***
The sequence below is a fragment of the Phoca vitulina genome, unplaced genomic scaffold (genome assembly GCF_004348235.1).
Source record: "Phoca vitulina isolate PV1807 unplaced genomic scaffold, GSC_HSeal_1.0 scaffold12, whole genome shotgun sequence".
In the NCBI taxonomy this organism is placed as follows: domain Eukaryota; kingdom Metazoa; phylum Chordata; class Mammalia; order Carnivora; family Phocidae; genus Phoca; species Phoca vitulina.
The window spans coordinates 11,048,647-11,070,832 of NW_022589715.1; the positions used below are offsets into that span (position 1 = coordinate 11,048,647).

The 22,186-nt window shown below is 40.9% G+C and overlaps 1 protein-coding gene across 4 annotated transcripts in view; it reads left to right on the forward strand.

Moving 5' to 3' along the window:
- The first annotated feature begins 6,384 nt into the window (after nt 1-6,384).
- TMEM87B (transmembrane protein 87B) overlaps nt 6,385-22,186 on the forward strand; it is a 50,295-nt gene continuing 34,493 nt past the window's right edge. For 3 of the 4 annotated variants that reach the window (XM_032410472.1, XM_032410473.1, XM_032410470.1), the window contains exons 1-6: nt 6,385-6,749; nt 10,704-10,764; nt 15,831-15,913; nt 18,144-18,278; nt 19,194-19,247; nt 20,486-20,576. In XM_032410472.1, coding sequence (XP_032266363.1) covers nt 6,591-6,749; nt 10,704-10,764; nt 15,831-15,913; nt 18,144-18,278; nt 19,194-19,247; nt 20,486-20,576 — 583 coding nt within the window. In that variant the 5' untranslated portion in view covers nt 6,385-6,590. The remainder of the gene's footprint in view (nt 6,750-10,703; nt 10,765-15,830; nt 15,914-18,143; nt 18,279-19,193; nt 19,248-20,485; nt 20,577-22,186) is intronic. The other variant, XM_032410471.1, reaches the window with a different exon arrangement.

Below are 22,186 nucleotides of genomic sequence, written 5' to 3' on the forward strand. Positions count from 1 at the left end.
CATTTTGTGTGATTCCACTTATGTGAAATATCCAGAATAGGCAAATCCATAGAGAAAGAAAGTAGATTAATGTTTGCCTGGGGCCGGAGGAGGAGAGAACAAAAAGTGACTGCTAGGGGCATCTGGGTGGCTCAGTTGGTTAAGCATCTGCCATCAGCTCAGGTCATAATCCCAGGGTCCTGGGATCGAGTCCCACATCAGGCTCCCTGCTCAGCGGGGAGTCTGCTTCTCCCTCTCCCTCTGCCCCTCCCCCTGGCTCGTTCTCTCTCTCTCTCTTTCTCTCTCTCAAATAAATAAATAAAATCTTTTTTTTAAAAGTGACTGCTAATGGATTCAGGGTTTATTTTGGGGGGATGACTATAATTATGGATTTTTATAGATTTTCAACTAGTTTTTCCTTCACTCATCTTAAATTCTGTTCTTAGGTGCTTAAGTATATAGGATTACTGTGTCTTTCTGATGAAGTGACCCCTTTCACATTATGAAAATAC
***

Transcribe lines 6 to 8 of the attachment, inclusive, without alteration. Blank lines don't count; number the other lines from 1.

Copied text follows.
Moving 5' to 3' along the window:
- The first annotated feature begins 6,384 nt into the window (after nt 1-6,384).
- TMEM87B (transmembrane protein 87B) overlaps nt 6,385-22,186 on the forward strand; it is a 50,295-nt gene continuing 34,493 nt past the window's right edge. For 3 of the 4 annotated variants that reach the window (XM_032410472.1, XM_032410473.1, XM_032410470.1), the window contains exons 1-6: nt 6,385-6,749; nt 10,704-10,764; nt 15,831-15,913; nt 18,144-18,278; nt 19,194-19,247; nt 20,486-20,576. In XM_032410472.1, coding sequence (XP_032266363.1) covers nt 6,591-6,749; nt 10,704-10,764; nt 15,831-15,913; nt 18,144-18,278; nt 19,194-19,247; nt 20,486-20,576 — 583 coding nt within the window. In that variant the 5' untranslated portion in view covers nt 6,385-6,590. The remainder of the gene's footprint in view (nt 6,750-10,703; nt 10,765-15,830; nt 15,914-18,143; nt 18,279-19,193; nt 19,248-20,485; nt 20,577-22,186) is intronic. The other variant, XM_032410471.1, reaches the window with a different exon arrangement.